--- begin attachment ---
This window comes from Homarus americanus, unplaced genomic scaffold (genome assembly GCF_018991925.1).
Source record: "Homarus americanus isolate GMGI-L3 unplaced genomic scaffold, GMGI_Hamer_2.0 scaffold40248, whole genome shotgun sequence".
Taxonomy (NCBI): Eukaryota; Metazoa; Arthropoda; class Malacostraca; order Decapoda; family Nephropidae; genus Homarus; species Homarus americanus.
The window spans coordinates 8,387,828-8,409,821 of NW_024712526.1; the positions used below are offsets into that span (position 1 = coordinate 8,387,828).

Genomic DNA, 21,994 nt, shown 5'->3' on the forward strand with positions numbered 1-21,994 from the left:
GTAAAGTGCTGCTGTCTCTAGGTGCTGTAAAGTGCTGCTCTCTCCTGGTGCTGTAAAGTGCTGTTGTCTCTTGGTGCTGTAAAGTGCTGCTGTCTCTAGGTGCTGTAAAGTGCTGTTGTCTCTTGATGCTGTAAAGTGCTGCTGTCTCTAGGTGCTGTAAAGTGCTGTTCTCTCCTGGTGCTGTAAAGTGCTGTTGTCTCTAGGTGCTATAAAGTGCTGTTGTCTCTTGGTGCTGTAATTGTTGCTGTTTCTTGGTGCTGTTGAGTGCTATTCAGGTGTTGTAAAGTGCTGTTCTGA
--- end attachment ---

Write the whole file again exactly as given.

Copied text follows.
This window comes from Homarus americanus, unplaced genomic scaffold (genome assembly GCF_018991925.1).
Source record: "Homarus americanus isolate GMGI-L3 unplaced genomic scaffold, GMGI_Hamer_2.0 scaffold40248, whole genome shotgun sequence".
Taxonomy (NCBI): Eukaryota; Metazoa; Arthropoda; class Malacostraca; order Decapoda; family Nephropidae; genus Homarus; species Homarus americanus.
The window spans coordinates 8,387,828-8,409,821 of NW_024712526.1; the positions used below are offsets into that span (position 1 = coordinate 8,387,828).

Genomic DNA, 21,994 nt, shown 5'->3' on the forward strand with positions numbered 1-21,994 from the left:
GTAAAGTGCTGCTGTCTCTAGGTGCTGTAAAGTGCTGCTCTCTCCTGGTGCTGTAAAGTGCTGTTGTCTCTTGGTGCTGTAAAGTGCTGCTGTCTCTAGGTGCTGTAAAGTGCTGTTGTCTCTTGATGCTGTAAAGTGCTGCTGTCTCTAGGTGCTGTAAAGTGCTGTTCTCTCCTGGTGCTGTAAAGTGCTGTTGTCTCTAGGTGCTATAAAGTGCTGTTGTCTCTTGGTGCTGTAATTGTTGCTGTTTCTTGGTGCTGTTGAGTGCTATTCAGGTGTTGTAAAGTGCTGTTCTGA